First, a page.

At the 2017 World Para Athletics Championships in London, England, Fearnley finished sixth in both the Men's 1500 m and 5000 m T54 events.[31]

At the 2018 Gold Coast Commonwealth Games, Fearnley won the gold medal in the Men's Marathon T54 and silver in the Men's 1500 T54. He was given the honour of the flag bearer at the closing ceremony.[32]

Fearnley is coached by Andrew Dawes at the New South Wales Institute of Sport.[9]


Fearnley extensive experience in disability sport had led him to be appointed to several boards.



  1. Kemp, emma (11 June 2018). "Kurt Fearnley humbled by Queen's Honours". Newcastle Herald. Retrieved 10 June 2018.
  2. "Fearnley, Kurt". It's an Honour. Retrieved 1 February 2012.
  3. "Australian Paralympic Athletics Team announced". Australian Paralympic Committee News, 2 August 2016. Retrieved 2 August 2016.
  4. "Rio 2016: Kurt Fearnley misses final Paralympics gold, Australia wins rugby title". ABC News. 19 September 2016. Retrieved 18 September 2016.
  5. "Kurt Fearnley". Rio Paralympics Official site. Retrieved 13 September 2016.
  6. "Kurt Fearnley on Andrew Denton's Enough Rope". Australian Broadcasting Corporation Website. Retrieved 22 June 2012.
  7. "Results". KurtFearnley.com. Archived from the original on 5 April 2012. Retrieved 25 June 2012.
  8. Coutts, Gordon (2010). Kurt Fearnley – Takes on the Challenge. Sydney: MacMillan Education Australia. ISBN 9781420290615.
  9. "Kurt Fearnley Profile". athletics.com.au. Athletics Australia. Retrieved 23 June 2012.
  10. "Kurt Fearnley". International Paralympic Committee Athlete Profiles. Retrieved 23 June 2012.
  11. "Kurt marries his CSU sweetheart". Western Advocate. 14 December 2010. Retrieved 10 April 2018.
  12. "Athlete Kurt Fearnley on sport, life, love and what it takes to become a champion". Courier Mail. 13 December 2014. Retrieved 10 April 2018.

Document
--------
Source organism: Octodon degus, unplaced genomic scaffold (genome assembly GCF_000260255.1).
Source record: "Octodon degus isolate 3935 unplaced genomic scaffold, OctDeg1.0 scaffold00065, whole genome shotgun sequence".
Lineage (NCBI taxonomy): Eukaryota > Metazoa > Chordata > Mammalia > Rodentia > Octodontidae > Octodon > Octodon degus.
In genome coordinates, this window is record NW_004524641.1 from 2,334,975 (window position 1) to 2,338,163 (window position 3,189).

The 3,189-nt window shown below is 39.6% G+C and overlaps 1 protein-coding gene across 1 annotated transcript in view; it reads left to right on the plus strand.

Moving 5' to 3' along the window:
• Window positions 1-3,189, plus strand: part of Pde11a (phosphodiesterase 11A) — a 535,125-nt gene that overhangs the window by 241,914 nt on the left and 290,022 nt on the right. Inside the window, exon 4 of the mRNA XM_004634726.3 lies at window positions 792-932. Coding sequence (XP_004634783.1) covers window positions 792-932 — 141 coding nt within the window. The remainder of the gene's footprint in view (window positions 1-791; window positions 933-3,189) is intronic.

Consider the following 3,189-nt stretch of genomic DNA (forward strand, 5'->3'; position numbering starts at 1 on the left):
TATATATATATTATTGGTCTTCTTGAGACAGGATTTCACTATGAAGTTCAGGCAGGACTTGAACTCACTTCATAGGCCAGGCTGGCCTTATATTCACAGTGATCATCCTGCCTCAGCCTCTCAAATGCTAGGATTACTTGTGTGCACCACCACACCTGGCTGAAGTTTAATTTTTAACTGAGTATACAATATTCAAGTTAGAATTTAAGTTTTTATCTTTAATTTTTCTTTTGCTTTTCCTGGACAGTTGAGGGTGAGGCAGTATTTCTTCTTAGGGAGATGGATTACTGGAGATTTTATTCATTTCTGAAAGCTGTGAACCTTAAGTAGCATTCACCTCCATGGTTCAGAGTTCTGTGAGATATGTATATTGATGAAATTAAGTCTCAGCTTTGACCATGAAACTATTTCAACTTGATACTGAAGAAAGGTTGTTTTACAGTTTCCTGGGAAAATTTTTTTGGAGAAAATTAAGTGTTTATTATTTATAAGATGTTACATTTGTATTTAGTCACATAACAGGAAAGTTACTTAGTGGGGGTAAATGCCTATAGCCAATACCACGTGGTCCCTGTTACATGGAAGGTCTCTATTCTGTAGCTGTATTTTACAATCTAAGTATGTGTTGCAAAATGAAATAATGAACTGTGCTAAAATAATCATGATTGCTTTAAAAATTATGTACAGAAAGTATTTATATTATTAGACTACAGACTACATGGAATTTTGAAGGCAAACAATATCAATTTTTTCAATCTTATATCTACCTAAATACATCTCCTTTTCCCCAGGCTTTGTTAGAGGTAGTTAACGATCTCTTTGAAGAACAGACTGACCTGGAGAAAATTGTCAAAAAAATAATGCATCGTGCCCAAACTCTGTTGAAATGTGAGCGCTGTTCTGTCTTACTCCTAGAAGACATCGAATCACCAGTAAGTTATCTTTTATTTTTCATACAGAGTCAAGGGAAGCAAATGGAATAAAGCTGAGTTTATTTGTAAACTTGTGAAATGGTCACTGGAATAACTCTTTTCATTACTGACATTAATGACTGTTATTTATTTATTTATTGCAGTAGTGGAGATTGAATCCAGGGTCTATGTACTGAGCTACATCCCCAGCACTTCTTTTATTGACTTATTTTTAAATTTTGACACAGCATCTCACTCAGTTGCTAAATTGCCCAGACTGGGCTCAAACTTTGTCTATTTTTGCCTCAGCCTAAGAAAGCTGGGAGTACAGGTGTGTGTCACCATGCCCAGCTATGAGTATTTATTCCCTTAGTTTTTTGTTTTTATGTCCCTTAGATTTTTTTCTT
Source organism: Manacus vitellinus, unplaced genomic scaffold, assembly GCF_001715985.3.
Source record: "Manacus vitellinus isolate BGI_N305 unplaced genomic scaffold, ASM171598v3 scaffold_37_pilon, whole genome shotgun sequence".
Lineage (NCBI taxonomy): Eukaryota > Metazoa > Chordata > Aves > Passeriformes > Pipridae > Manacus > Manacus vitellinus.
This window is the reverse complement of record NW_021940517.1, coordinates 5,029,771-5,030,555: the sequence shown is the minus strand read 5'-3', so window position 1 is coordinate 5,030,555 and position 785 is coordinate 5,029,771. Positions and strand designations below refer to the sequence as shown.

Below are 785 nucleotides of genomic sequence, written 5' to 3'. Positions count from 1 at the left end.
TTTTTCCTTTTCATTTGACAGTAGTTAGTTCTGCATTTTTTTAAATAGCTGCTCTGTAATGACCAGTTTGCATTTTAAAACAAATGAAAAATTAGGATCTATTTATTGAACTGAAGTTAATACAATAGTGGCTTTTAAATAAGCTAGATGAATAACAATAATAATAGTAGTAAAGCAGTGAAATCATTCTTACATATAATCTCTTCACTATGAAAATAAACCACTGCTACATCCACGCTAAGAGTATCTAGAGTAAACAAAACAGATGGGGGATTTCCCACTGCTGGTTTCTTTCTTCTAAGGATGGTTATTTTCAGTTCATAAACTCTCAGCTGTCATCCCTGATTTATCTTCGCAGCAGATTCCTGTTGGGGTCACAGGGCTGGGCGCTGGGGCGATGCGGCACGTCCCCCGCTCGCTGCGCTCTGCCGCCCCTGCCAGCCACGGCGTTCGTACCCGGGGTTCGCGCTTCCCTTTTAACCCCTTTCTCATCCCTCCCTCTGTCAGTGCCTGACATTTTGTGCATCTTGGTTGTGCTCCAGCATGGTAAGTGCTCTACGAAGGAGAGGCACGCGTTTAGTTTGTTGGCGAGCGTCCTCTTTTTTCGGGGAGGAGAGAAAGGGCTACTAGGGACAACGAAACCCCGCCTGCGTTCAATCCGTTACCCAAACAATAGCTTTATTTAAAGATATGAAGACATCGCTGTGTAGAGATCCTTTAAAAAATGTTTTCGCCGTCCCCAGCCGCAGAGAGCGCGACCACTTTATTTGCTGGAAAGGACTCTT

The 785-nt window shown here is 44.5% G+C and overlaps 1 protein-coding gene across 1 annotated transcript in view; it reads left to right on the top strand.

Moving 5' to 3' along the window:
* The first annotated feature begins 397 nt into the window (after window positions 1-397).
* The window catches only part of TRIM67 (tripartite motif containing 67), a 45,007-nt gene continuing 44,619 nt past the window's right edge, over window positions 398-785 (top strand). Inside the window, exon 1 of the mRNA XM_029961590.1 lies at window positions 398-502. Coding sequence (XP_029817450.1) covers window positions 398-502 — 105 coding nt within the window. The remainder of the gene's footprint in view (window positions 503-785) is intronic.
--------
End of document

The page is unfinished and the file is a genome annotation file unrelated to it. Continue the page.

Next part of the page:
13. Fearnley, Kurt (2014). Pushing the Limits : Life, Marathons & Kokoda. Australia: Penguin. ISBN 9781743483053.
  14. Western Region Academy of Sport Hall of Fame, WRAS Website, 14 January 2010
  15. Results for Kurt Fearnley from the International Paralympic Committee. Retrieved 6 October 2012.
  16. 2 at a time: Paralympian climbs Centrepoint on his hands, ABC Online, 30 September 2009
  17. Speaker Profile of Kurt Fearnley at The Celebrity Speakers Bureau
  18. Kurt Fearnley, International Day of People with Disability, Retrieved 30 September 2009
  19. PNG correspondent Liam Fox and wires (19 November 2009). "Fearnley conquers Kokoda Track". ABC News. Retrieved 4 January 2012.
  20. Smith, Jeanette (2011). Pushing strong : celebrating fifty years of wheelchair sports NSW : 1961–2011. Sydney: Playright Publishing. pp. 102–103. ISBN 9780980666694.
  21. "Home – Don't DIS my ABILITY – International Day of People with a Disability in NSW". Dontdismyability.com.au. 2 November 2011. Retrieved 4 January 2012.
  22. IDPwD ambassador
  23. Profile of Kurt Fearnley
  24. 26 December 2011 12:01AM (26 December 2011). "Paralympian Kurt Fearnley up for the task in Sydney-to-Hobart". Herald Sun. Retrieved 4 January 2012.
  25. "Kurt Fearnley". Australian Paralympic Committee. Retrieved 25 June 2012.
  26. "Angela Ballard wins para-1500m gold, Kurt Fearnley claims silver". ABC News. 1 August 2014. Retrieved 1 August 2014.
  27. "Kurt Fearnley wins fifth New York City Marathon; Wilson Kipsang, Mary Keitany lead Kenyan sweep". ABC News. 3 November 2014. Retrieved 2 November 2014.